Quantitative assessments and dynamic monitoring of indicators based on fine-scale population data are necessary to support the implementation of the United Nations (UN) 2030 Agenda and to comprehensively achieve its 17 Sustainable Development Goals (SDGs). However, most population data are collected by administrative [...] Read more.
Quantitative assessments and dynamic monitoring of indicators based on fine-scale population data are necessary to support the implementation of the United Nations (UN) 2030 Agenda and to comprehensively achieve its 17 Sustainable Development Goals (SDGs). However, most population data are collected by administrative units, and it is difficult to reflect true distribution and uniformity in space. To solve this problem, based on fine building information, a geospatial disaggregation method of population data for supporting SDG assessments is presented in this paper. First, Deqing County in China, which was divided into residential areas and nonresidential areas according to the idea of dasymetric mapping, was selected as the study area. Then, the town administrative areas were taken as control units, building area and number of floors were used as weighting factors to establish the disaggregation model, and population data with a resolution of 30 m in Deqing County in 2016 were obtained. After analyzing the statistical population of 160 villages and the disaggregation results, we found that the global average accuracy was 87.08%. Finally, by using the disaggregation population data, indicators 3.8.1, 4.a.1, and 9.1.1 were selected to conduct an accessibility analysis and a buffer analysis in a quantitative assessment of the SDGs. The results showed that the SDG measurement and assessment results based on the disaggregated population data were more accurate and effective than the results obtained using the traditional method. Full article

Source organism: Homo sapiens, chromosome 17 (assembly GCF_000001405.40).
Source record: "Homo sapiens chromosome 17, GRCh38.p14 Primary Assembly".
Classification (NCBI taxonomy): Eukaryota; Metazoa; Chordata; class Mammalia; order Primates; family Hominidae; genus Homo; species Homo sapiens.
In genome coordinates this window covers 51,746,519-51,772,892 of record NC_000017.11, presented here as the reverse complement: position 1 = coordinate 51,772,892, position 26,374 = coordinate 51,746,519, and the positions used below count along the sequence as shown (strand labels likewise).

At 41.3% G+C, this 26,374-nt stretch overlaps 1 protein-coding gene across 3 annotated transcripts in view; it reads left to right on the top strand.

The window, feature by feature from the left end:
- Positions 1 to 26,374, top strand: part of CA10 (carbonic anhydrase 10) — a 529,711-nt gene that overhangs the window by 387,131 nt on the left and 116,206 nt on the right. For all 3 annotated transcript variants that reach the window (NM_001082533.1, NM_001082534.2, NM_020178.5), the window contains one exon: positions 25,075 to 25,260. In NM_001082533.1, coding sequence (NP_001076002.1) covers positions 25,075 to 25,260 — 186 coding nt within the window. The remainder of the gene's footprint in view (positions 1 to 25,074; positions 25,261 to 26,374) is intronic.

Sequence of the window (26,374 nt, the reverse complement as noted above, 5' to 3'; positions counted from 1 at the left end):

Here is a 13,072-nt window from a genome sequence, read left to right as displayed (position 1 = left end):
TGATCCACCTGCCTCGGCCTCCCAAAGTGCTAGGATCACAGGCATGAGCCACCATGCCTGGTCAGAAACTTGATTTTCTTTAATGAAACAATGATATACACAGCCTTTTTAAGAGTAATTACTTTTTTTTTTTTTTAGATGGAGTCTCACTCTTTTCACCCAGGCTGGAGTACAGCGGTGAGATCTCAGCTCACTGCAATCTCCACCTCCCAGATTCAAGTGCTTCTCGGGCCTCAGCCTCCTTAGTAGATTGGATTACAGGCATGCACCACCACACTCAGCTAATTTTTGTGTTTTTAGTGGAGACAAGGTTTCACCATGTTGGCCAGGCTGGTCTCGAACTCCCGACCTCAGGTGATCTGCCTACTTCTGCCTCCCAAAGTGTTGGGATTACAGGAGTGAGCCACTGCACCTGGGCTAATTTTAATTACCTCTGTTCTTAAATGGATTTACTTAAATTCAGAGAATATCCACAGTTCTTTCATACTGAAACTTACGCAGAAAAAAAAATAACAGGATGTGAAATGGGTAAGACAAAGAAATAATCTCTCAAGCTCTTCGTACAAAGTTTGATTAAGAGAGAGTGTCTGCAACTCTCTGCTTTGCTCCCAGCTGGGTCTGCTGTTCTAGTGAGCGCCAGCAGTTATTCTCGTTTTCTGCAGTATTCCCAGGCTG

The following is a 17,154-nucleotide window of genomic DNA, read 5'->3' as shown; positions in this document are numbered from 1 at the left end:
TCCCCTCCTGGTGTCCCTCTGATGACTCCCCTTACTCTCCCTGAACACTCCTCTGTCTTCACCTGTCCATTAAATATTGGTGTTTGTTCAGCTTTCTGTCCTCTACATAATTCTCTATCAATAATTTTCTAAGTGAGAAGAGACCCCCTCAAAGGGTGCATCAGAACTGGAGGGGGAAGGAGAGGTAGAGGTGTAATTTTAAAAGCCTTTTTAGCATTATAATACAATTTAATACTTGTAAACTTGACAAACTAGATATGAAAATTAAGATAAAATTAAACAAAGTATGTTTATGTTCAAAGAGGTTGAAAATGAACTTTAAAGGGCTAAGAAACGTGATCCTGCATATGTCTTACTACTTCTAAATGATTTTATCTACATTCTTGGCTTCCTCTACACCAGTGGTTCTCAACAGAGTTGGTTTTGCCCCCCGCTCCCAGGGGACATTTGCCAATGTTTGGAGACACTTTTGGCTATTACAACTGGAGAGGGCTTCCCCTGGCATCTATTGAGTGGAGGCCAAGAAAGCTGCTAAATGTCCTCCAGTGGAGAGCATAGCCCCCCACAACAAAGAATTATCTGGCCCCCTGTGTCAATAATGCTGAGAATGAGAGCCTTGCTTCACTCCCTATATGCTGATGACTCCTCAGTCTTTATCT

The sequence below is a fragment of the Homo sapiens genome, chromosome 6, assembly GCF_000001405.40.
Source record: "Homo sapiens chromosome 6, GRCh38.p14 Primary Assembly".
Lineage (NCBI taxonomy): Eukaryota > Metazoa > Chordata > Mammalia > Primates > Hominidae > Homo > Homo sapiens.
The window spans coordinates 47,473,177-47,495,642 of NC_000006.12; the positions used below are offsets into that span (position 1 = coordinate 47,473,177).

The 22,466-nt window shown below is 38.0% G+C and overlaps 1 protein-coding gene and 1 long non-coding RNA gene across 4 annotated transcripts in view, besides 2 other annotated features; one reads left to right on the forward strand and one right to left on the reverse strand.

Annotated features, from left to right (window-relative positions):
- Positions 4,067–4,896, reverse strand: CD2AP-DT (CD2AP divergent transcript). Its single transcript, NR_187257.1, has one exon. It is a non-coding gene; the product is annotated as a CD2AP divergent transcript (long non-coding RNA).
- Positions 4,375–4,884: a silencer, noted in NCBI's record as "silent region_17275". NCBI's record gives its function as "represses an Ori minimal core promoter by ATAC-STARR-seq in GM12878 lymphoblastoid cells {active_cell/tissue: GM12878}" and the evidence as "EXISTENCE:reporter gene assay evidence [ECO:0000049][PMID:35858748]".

Figures

Figure 1

Open AccessArticle
An Attention-Based Spatiotemporal Gated Recurrent Unit Network for Point-of-Interest Recommendation
ISPRS Int. J. Geo-Inf. 2019, 8(8), 355; https://doi.org/10.3390/ijgi8080355
Received: 4 July 2019 / Revised: 2 August 2019 / Accepted: 7 August 2019 / Published: 13 August 2019
Viewed by 263 | PDF Full-text (3320 KB) | HTML Full-text | XML Full-text
Abstract
Point-of-interest (POI) recommendation is one of the fundamental tasks for location-based social networks (LBSNs). Some existing methods are mostly based on collaborative filtering (CF), Markov chain (MC) and recurrent neural network (RNN). However, it is difficult to capture dynamic user’s preferences using CF [...] Read more.